Two-way Players

Definition

Beginning in 2020, all Major League teams will need to designate every player on the active roster as either a pitcher or a position player. The number of pitchers a club may carry on the active roster will be capped (maximum number TBD).

Only players designated as pitchers will be allowed to pitch in a game, including in the postseason, with three exceptions.

1) The game goes into extra innings.
2) The player's team is winning or losing by six or more runs.
3) The player has earned the "two-way" designation.

To qualify for the two-way designation, a player must pitch 20 Major League innings and have 20 games played as a position player or designated hitter, with at least three plate appearances in each of those 20 games, in either the current or previous MLB season.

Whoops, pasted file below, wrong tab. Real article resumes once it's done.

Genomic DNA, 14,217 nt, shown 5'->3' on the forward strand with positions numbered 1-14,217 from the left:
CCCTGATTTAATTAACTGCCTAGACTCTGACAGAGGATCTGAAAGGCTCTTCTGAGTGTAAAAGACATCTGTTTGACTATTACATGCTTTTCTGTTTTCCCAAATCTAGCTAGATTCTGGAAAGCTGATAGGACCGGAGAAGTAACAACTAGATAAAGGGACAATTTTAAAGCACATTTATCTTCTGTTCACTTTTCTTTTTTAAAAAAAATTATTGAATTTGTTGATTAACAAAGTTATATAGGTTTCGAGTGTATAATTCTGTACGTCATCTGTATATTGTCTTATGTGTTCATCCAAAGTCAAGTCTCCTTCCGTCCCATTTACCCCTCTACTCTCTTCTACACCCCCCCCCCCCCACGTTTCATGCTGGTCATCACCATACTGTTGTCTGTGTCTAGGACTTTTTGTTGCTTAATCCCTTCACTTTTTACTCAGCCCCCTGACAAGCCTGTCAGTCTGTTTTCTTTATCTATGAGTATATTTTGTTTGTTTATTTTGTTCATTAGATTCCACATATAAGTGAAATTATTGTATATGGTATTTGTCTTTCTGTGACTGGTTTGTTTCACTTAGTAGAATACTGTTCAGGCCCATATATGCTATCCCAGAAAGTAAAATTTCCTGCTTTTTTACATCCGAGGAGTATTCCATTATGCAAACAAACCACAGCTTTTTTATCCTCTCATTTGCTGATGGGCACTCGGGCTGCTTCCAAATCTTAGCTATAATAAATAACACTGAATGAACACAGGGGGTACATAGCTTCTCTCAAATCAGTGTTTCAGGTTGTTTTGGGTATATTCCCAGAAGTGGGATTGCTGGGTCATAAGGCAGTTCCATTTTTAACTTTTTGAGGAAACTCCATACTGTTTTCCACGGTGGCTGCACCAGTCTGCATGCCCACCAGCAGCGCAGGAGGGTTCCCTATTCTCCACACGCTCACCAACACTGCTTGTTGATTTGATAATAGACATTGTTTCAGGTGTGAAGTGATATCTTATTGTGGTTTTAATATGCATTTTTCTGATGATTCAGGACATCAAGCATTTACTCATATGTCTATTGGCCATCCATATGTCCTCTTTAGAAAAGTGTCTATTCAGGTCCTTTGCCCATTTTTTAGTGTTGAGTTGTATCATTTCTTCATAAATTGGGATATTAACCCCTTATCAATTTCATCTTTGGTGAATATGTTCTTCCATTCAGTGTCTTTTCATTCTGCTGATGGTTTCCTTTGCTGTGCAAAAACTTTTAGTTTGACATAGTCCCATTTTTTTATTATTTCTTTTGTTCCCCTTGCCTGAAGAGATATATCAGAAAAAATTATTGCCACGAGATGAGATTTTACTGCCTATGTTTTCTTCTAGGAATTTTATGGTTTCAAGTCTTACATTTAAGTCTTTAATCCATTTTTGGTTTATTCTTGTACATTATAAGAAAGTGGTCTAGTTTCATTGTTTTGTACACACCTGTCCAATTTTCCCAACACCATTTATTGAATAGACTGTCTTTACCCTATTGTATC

Once a player has earned the two-way player designation, he maintains that status for the rest of that season and the following season. And while he has that status, his team no longer has to use one of its pitching roster spots on him.

Players won't be able to switch from pitcher to position player during an ongoing season, but they could switch from pitcher to two-way player during the season once they have met the necessary requirements.

Example

Watch: MLB Tonight breaks down Shohei Ohtani's AL Rookie of the Year Award-winning season. Having recorded 51 2/3 innings as a pitcher and three-plus plate appearances in 81 different games as a designated hitter in 2018, Ohtani would qualify for the two-way designation in 2019 if the new rule went into effect this year instead of next.